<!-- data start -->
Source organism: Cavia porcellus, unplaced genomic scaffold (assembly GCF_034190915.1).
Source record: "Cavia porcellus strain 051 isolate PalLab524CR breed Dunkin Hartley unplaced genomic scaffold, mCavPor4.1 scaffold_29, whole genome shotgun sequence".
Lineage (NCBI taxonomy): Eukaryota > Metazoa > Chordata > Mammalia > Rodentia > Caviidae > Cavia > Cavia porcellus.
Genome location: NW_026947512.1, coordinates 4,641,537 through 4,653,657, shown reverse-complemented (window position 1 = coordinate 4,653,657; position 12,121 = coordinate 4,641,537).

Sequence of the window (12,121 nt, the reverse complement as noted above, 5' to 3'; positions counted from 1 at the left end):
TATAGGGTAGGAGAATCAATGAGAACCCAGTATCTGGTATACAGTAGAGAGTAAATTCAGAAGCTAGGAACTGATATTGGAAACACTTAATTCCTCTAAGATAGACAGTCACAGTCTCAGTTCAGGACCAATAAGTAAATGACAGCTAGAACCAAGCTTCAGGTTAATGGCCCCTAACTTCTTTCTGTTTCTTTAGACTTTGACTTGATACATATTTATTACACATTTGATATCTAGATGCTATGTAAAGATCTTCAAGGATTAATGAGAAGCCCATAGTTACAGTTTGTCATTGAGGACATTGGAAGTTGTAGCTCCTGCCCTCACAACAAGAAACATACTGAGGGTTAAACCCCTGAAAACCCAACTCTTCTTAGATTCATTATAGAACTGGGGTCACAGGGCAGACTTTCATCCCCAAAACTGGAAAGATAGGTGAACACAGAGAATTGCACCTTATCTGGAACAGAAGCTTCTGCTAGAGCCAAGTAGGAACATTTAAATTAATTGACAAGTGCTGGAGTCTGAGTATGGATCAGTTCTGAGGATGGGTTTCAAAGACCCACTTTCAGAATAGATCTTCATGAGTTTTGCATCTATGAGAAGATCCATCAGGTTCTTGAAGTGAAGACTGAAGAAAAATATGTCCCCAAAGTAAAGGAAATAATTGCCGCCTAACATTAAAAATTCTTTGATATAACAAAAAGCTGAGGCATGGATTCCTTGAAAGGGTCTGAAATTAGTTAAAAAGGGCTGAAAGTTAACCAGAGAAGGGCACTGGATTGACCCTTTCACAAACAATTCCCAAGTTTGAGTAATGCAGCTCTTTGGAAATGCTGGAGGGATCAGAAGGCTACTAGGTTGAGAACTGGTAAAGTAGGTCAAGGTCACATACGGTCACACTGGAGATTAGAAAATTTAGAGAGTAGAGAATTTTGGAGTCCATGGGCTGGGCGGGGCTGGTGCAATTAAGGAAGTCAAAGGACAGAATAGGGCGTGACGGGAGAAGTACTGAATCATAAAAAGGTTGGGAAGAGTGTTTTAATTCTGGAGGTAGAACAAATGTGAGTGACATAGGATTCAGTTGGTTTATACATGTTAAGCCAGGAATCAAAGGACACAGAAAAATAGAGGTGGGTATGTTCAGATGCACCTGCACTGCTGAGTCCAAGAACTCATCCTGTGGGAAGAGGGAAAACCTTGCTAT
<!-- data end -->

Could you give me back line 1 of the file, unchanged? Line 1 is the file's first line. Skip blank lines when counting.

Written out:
Source organism: Cavia porcellus, unplaced genomic scaffold (assembly GCF_034190915.1).